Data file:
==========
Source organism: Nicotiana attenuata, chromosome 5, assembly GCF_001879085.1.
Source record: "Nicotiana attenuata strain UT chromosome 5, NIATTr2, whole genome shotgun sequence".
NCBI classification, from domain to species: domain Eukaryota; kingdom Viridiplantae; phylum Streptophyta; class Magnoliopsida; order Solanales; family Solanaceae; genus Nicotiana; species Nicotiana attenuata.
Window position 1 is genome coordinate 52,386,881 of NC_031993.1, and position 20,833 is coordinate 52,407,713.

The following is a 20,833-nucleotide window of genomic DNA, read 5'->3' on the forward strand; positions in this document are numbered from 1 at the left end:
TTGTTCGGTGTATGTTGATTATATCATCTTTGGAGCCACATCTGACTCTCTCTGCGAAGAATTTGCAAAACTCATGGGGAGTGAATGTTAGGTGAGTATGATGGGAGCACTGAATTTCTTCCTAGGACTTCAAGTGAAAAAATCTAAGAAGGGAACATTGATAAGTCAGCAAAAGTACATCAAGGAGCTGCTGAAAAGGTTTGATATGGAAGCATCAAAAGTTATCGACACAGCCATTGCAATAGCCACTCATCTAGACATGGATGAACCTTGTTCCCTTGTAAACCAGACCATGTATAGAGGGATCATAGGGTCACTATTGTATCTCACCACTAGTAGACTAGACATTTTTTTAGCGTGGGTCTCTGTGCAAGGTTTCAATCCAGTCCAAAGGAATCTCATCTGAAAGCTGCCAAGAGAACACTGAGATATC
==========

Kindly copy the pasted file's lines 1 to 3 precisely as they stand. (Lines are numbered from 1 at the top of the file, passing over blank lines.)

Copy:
Source organism: Nicotiana attenuata, chromosome 5, assembly GCF_001879085.1.
Source record: "Nicotiana attenuata strain UT chromosome 5, NIATTr2, whole genome shotgun sequence".
NCBI classification, from domain to species: domain Eukaryota; kingdom Viridiplantae; phylum Streptophyta; class Magnoliopsida; order Solanales; family Solanaceae; genus Nicotiana; species Nicotiana attenuata.